In Israel, the Cabinet Secretary (also called the Government Secretary) heads an office responsible for preparing the agenda of cabinet meetings and facilitating communication between ministers. The Secretariat is also responsible for presenting government-initiated bills to the Knesset and for conducting certain press briefings. The Secretary is appointed on the recommendation of the Prime Minister, with the current Secretary being Israel Maimon.


In Japan, the office of Chief Cabinet Secretary has been made into a ministerial post, being held by a member of the House of Representatives. This is unusual, as most countries give the position to a civil servant. The Chief Cabinet Secretary performs much the same role as other Cabinet Secretaries, however — he or she is responsible for overseeing the administrative operations of Cabinet, and presiding over the Cabinet Secretariat. The post has the added function of being the government's chief press secretary.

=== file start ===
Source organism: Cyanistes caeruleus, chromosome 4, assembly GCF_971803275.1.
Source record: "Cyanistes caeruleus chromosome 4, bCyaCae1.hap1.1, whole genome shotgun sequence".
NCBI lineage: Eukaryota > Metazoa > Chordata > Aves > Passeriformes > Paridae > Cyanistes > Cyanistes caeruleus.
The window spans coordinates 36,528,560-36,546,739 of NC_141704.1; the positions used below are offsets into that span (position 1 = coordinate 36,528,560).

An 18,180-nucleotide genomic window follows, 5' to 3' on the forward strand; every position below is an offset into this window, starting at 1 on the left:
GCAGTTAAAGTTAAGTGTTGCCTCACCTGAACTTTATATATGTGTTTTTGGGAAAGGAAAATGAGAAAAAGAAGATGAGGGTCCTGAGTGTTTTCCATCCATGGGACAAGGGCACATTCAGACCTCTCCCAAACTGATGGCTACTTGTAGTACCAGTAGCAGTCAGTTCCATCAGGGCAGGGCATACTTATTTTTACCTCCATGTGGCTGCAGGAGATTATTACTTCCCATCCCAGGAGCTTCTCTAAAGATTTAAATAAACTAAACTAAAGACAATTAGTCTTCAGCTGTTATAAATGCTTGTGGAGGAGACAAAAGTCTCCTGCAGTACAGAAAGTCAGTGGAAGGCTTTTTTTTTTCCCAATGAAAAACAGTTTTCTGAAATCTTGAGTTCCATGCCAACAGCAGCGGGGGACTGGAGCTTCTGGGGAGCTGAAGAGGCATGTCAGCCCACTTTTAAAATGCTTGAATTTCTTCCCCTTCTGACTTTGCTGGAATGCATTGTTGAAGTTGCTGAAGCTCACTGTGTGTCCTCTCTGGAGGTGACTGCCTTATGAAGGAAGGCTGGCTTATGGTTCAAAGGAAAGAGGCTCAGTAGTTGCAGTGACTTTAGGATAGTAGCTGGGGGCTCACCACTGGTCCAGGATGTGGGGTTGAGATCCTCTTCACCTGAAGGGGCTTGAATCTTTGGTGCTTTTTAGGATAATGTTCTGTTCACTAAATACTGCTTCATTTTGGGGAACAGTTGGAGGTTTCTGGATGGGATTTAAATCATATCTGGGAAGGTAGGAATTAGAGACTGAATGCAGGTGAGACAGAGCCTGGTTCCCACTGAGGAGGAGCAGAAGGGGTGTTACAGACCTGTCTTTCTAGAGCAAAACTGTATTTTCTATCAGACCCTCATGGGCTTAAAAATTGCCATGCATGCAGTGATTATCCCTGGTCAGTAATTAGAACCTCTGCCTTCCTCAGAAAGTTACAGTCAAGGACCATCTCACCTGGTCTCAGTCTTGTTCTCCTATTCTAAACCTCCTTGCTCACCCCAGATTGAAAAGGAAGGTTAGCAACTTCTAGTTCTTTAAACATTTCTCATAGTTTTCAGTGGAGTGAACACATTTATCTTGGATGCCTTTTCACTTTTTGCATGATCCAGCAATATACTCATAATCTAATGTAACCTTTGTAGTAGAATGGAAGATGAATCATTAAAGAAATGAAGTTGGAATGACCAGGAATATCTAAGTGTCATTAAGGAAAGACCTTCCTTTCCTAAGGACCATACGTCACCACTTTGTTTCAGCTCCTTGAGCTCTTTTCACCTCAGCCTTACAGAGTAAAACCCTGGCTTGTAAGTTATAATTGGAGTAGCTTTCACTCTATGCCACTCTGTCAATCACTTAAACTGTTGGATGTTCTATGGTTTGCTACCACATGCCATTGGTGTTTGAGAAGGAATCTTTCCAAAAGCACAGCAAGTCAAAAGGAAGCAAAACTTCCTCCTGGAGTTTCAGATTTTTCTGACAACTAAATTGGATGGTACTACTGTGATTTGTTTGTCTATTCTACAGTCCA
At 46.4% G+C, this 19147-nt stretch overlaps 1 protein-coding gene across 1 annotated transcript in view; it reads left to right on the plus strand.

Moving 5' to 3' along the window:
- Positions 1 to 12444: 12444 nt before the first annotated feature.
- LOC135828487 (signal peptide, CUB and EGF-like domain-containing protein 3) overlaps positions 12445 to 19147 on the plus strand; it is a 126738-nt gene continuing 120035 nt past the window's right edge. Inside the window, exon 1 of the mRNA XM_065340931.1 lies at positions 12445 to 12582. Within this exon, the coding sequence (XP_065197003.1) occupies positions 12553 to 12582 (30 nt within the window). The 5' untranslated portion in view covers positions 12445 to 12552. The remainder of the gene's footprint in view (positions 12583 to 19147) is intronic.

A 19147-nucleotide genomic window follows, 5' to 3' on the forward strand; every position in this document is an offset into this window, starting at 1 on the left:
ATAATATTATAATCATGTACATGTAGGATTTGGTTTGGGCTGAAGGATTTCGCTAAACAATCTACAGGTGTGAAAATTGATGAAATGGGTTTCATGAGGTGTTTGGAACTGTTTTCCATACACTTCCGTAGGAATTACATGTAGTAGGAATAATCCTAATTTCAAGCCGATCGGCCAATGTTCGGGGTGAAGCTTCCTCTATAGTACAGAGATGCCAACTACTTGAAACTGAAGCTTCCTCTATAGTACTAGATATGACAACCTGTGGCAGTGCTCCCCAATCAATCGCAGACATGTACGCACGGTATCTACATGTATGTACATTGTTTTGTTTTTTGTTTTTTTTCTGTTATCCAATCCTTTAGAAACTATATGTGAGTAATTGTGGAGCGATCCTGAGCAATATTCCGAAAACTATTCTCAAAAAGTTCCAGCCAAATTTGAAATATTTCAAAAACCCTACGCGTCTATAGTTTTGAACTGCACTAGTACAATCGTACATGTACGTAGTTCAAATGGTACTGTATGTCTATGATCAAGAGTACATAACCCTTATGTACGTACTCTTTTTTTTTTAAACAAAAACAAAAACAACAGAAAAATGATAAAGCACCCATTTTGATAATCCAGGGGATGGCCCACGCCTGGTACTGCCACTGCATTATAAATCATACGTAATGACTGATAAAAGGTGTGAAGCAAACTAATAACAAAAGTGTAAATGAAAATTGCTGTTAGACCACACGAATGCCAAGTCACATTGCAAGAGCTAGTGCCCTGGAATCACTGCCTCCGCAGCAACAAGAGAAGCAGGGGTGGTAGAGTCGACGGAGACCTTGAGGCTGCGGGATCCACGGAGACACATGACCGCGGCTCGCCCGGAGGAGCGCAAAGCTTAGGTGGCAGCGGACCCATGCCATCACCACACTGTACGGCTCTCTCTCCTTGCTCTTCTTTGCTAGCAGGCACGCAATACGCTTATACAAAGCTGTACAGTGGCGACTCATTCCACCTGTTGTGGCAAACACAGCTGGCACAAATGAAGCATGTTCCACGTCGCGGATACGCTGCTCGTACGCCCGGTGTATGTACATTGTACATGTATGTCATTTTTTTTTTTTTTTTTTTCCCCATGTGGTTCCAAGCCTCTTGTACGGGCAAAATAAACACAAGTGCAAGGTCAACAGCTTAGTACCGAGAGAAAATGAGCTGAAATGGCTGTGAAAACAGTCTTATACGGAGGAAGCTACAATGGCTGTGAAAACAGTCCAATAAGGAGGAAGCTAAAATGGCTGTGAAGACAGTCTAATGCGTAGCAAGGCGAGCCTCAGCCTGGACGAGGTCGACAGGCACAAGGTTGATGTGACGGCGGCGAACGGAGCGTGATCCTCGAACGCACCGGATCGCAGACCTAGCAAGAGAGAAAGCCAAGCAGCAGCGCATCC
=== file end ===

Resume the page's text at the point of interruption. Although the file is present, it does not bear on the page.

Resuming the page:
New Zealand

In New Zealand, the Cabinet Secretary is part of the Department of the Prime Minister and Cabinet, which provides assistance, coordination, and advice. The Cabinet Secretary also serves as Clerk of the Executive Council, the formal body on which Cabinet rests. The office of Cabinet Secretary is somewhat anomalous, by New Zealand standards, in that it is partly autonomous from the department to which it belongs. The role does not, however, have the broad powers given to its British equivalent — for example, authority over the civil service is held by the State Services Commissioner, a separate official.

United Kingdom